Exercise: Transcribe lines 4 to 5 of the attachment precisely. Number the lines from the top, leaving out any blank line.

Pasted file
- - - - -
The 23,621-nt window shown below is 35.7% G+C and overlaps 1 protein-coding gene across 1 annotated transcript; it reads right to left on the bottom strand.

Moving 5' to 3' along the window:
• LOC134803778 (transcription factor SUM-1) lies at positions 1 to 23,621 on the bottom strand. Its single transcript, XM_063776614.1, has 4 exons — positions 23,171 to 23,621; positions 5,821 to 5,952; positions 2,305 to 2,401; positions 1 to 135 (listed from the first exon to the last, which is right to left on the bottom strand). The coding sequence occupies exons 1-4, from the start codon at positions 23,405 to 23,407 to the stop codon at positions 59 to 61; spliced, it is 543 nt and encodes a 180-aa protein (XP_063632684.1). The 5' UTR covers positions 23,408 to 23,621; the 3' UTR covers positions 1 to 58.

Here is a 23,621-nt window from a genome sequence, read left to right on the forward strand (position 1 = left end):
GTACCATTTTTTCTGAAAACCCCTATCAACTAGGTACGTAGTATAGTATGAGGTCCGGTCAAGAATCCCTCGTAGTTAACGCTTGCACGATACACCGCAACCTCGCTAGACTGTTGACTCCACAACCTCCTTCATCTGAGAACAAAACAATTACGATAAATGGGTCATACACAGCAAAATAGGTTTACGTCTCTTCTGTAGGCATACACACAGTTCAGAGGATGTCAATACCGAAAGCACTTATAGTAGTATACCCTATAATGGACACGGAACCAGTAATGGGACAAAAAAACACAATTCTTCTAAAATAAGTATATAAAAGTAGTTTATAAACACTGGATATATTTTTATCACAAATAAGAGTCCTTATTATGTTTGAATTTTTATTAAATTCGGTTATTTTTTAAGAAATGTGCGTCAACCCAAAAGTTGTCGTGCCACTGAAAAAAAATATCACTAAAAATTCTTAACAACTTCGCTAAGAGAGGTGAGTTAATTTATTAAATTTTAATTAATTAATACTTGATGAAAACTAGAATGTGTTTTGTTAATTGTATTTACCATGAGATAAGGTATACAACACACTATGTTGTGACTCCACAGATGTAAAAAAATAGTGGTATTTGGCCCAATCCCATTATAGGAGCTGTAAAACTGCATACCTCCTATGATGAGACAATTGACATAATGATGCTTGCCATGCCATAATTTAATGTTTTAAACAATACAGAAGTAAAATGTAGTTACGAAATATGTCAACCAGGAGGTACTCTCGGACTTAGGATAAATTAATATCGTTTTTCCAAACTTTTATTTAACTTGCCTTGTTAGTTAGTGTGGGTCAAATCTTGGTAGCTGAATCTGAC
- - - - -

Here is a 23,621-nt window from a genome sequence, read left to right on the forward strand (position 1 = left end):
GTACCATTTTTTCTGAAAACCCCTATCAACTAGGTACGTAGTATAGTATGAGGTCCGGTCAAGAATCCCTCGTAGTTAACGCTTGCACGATACACCGCAACCTCGCTAGACTGTTGACTCCACAACCTCCTTCATCTGAGAACAAAACAATTACGATAAATGGGTCATACACAGCAAAATAGGTTTACGTCTCTTCTGTAGGCATACACACAGTTCAGAGGATGTCAATACCGAAAGCACTTATAGTAGTATACCCTATAATGGACACGGAACCAGTAATGGGACAAAAAAACACAATTCTTCTAAAATAAGTATATAAAAGTAGTTTATAAACACTGGATATATTTTTATCACAAATAAGAGTCCTTATTATGTTTGAATTTTTATTAAATTCGGTTATTTTTTAAGAAATGTGCGTCAACCCAAAAGTTGTCGTGCCACTGAAAAAAAATATCACTAAAAATTCTTAACAACTTCGCTAAGAGAGGTGAGTTAATTTATTAAATTTTAATTAATTAATACTTGATGAAAACTAGAATGTGTTTTGTTAATTGTATTTACCATGAGATAAGGTATACAACACACTATGTTGTGACTCCACAGATGTAAAAAAATAGTGGTATTTGGCCCAATCCCATTATAGGAGCTGTAAAACTGCATACCTCCTATGATGAGACAATTGACATAATGATGCTTGCCATGCCATAATTTAATGTTTTAAACAATACAGAAGTAAAATGTAGTTACGAAATATGTCAACCAGGAGGTACTCTCGGACTTAGGATAAATTAATATCGTTTTTCCAAACTTTTATTTAACTTGCCTTGTTAGTTAGTGTGGGTCAAATCTTGGTAGCTGAATCTGAC